Now that training camp is underway, and the roster for the offseason is close to finalized—though always fluid—it’s time to take stock of where the Pittsburgh Steelers stand. Specifically where Steelers players stand individually based on what we have seen happen over the course of the past few months.
A stock evaluation can take a couple of different approaches and I’ll try to make clear my reasonings. In some cases it will be based on more long-term trends, such as an accumulation of offseason activity. In other instances it will be a direct response to something that just happened. So we can see a player more than once over the course of the summer as we move forward.
Player: WR Donte Moncrief
Stock Value: Down (Sold)
The Steelers didn’t have much time left if they were going to decide to make a move, but they also had a convenient excuse to do so as well. On the eve of their Week Nine contest against the Indianapolis Colts, with a need—perhaps more of a ‘want’—at the running back position, Mike Tomlin decided to let veteran wide receiver Donte Moncrief go to open up the roster spot.
Moncrief, originally signed in March to a two-year, $9 million deal, came in with the expectation that he would be a starting wide receiver across from JuJu Smith-Schuster. He entered the regular season in that role, but after dropping at least four passes in the first two game, he has hardly played since then. He will have finished his tenure in Pittsburgh with exactly one successful play, an 11-yard reception on second and long. And it was a nice catch, to be fair.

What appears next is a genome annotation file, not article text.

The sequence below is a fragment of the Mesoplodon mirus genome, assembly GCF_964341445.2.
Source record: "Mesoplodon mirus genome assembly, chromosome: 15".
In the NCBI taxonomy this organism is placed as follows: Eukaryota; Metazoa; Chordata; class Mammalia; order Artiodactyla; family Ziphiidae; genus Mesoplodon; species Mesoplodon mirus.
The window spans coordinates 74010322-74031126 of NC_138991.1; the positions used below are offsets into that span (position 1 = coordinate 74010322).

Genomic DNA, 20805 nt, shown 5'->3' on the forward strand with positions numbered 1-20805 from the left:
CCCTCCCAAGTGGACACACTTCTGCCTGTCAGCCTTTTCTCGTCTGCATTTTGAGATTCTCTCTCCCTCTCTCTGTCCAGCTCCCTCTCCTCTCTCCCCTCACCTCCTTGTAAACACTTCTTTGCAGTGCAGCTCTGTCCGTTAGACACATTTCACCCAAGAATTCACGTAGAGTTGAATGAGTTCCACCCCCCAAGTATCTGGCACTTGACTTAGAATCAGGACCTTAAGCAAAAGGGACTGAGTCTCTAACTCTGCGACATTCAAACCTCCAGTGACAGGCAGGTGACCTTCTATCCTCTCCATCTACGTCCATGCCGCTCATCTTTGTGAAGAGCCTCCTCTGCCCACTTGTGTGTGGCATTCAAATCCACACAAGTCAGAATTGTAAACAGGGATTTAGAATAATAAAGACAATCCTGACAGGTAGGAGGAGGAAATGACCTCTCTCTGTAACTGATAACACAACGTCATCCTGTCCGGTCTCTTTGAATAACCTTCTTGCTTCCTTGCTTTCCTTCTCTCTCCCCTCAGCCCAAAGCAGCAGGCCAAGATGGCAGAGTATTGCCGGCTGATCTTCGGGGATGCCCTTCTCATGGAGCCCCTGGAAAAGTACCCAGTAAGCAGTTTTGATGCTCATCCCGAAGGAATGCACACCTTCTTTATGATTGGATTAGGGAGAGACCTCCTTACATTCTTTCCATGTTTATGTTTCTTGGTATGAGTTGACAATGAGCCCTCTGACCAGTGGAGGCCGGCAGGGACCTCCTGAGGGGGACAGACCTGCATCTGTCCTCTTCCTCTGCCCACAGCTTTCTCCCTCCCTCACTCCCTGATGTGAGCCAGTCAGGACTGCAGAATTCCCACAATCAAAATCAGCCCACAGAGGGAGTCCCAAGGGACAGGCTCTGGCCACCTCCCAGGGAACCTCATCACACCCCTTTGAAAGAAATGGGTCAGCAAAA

But when discussing this move, we have to talk about the background as well, because it wasn’t a decision made in a vacuum. He was chosen as the candidate to be released in very large part because in doing so it preserved for them a projected third-round compensatory pick in the 2020 NFL Draft, from the free agency loss of Le’Veon Bell.
Had Moncrief been healthy—he injured a finger early in training camp and it never really healed—and contributing in a positive fashion, would the Steelers have made this same move? They are not ones to pay much attention to the compensatory pick process, let alone make decisions centered around it, but they also made moves since free agency with the assumption that they would have that pick.
Any way you slice it, though, the sixth-year veteran’s tenure in Pittsburgh was highly disappointing, and I’m sure that applies to nobody more than it does to himself. He came to the Steelers truly believing he could reach new heights in his career playing in this offense. In large part because of that finger injury, he never really got that opportunity—or at least dropped it when presented.